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Pericles of Athens$
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Vincent Azoulay

Print publication date: 2014

Print ISBN-13: 9780691154596

Published to Princeton Scholarship Online: October 2017

DOI: 10.23943/princeton/9780691154596.001.0001

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The Bases of Periclean Power: The Orator

The Bases of Periclean Power: The Orator

Chapter:
(p.40) Chapter 3 The Bases of Periclean Power: The Orator
Source:
Pericles of Athens
Author(s):

Vincent Azoulay

, Janet Lloyd
Publisher:
Princeton University Press
DOI:10.23943/princeton/9780691154596.003.0004

This chapter examines another base of Pericles' political power: as orator. In Athens, a city rapidly moving toward democratization, persuasive oratory played a key role. Pericles was a master not only of public speaking but also of the art of remaining silent or, to be more precise, of getting his political allies to speak in his place. The chapter first considers the nature of Pericles' rhetoric and his mastery of the art of persuasion in the context of Athenian democracy before discussing the two complementary facets of Pericles' oratorical skill, authority and pedagogy, through a reading of The Peloponnesian War. It also describes how Pericles limited the number of his public interventions by delegating power in order to strengthen his own authority. The chapter argues that Pericles' measured appearances impressed the masses because they evoked not just an imperial ceremony, but possibly even a form of religious epiphany.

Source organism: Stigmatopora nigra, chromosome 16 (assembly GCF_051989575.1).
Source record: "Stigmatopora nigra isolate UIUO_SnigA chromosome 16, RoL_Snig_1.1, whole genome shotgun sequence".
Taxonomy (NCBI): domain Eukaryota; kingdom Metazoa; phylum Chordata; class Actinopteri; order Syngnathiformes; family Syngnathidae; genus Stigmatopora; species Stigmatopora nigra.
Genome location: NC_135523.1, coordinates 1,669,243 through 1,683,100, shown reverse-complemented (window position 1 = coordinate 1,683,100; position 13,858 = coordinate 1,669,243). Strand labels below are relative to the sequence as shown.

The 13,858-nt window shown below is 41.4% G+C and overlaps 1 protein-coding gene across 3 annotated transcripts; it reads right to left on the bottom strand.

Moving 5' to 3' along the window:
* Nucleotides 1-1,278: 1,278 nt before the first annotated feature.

Keywords:   political power, Athens, oratory, rhetoric, authority, pedagogy, public speaking, persuasion, democracy, Peloponnesian War

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